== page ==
The NUmbers Guy: Penn State Analysis and a Look Ahead to Wisconsin
WNUR’s Ari Ross (@aross50) takes over as our NUmbers writer, looking back at last weekend’s Penn State game. Ari crunches the numbers to find out what the ‘Cats must improve on this weekend against Wisconsin.
It’s been four days, but boy, was that win over Penn State awesome or what? Like much of the rest of the WNUR staff, I predicted the Wildcats to get beaten up in Happy Valley, but instead, the ‘Cats were the ones giving the beating. Northwestern took it to the Nittany Lions and came home from Beaver Stadium with a huge and possibly season-altering win. This week the Wildcats return to the friendly confines of Ryan Field to take on the Wisconsin Badgers in their Big Ten home opener. Let’s look at the numbers that defined the ‘Cats’ victory over Penn State in Happy Valley and how they’ll help or hurt Northwestern going forward against the Badgers.
Northwestern’s defense, in a performance for the ages, limited the Nittany Lions to just 50 yards on 25 carries – an absolutely pitiful average of 2.0 yards per carry. Not a single Penn State running back rushed for more than a net 25 yards, while only two rushes went for more than ten yards. For the season, Northwestern is allowing just 117.2 rushing yards per game, seventh best in the Big Ten. But Wisconsin comes into Evanston averaging 343.2 yards per game including 14 touchdowns.
Last year, in a game most ‘Cats fans would like to forget, the Badgers rushed for 286 yards and two touchdowns in a blowout victory at Camp Randall. And while James White graduated, Melvin Gordon still leads the Badger rushing attack, averaging 7.8 yards per carry this year. Northwestern’s run defense will have to step up again if they hope to slow down Wisconsin’s two headed rushing behemoth.
4 of 6
Northwestern converted just four of six opportunities in the red zone against Penn State. The ‘Cats missed a field goal and were unable to convert a fake field goal. While it didn’t end up mattering against the Nittany Lions, against Wisconsin, Northwestern will need to convert all the red zone opportunities it can. Wisconsin’s defense is the best in the Big Ten, allowing just 14.5 points per game. For Northwestern to beat the Badgers, they’re going to have come out of the red zone with points every time, whether it’s a field goal or a touchdown, as points will be at a premium for the ‘Cats against a good, but inexperienced defense (the Badgers return only four starters from last season).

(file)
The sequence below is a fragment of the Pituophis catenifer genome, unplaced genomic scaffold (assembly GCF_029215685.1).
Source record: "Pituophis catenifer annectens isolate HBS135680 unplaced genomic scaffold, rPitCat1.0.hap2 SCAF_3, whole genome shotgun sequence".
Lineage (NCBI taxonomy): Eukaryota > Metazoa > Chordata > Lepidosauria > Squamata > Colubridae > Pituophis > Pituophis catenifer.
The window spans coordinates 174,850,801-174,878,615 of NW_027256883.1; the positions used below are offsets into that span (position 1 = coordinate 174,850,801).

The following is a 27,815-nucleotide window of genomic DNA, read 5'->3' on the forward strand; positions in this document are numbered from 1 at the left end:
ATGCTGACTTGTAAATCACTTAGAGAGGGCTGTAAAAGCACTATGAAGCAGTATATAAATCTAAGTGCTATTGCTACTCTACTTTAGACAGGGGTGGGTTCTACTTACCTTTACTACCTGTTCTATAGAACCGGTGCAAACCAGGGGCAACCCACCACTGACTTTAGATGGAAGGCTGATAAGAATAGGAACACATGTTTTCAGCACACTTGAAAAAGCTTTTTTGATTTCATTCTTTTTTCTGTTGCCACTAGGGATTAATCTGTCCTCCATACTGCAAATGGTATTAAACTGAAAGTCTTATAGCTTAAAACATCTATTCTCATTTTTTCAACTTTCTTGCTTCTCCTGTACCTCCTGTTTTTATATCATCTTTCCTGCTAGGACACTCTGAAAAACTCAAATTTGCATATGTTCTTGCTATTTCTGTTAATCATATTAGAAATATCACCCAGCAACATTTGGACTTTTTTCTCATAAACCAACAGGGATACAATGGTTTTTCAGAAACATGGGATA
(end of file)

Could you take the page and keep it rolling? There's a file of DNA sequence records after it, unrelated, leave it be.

Against Penn State, Northwestern had four sacks for a total loss of 20 yards. Throughout the game, the ‘Cats defensive line kept Christian Hackenberg contained and pressured him into some quick and errant throws. In addition, Hackenberg, not the most mobile of quarterbacks, rushed for a net of five yards, with a long of nine yards.
But against Wisconsin, Northwestern will be facing Tanner McEvoy, a much more mobile quarterback than Hackenberg. McEvoy, along with passing for 605 yards this season, has rushed 32 times for 276 yards, an 8.6-yard average per rush. Versus Bowling Green, McEvoy rushed for 158 yards and a touchdown. And Northwestern has had trouble with mobile quarterbacks before, Cal’s Luke Rubenzer rushed 11 times for 48 yards, a 4.4-yard average. Northwestern’s defense must keep the mobile McEvoy contained on Saturday. Wisconsin’s offensive line is the best in the Big Ten, having allowed the fewest sacks, so the Northwestern defensive line will have their hands full.
Northwestern forced two turnovers against Penn State, winning the turnover battle 2-1. Xavier Washington forced a fumble with a huge hit, and Anthony Walker, filling in for the injured Collin Ellis, had a huge pick six. Northwestern scored nine points off these turnovers.
Wisconsin has turned the ball over seven times this year, including four interceptions, so the ‘Cats will have their chances to force turnovers. Not only does Northwestern need to win the turnover battle to help their chances in this game, capitalizing off the turnovers is a must. The ‘Cats will have to make the most of their opportunities especially when given the ball off turnovers.
3 of 17
Northwestern’s defense limited Penn State to 3 of 17 on third down conversions. The ‘Cats defense forced the Nittany Lions into five three and outs and limited Penn State to less than six plays on 11 of their 15 drives. To say the Northwestern defense dominated Penn State might be an understatement.
And Wisconsin, coming into Ryan Field, is among the worst in the Big Ten on third down. The Badgers have a 39.1 percent conversion rate on third down – having converted just 18 of 46 third downs, good for 12th in the Big Ten. If Northwestern can force the Badgers into third down situations, then the ‘Cats will have a fighting chance to force a punt.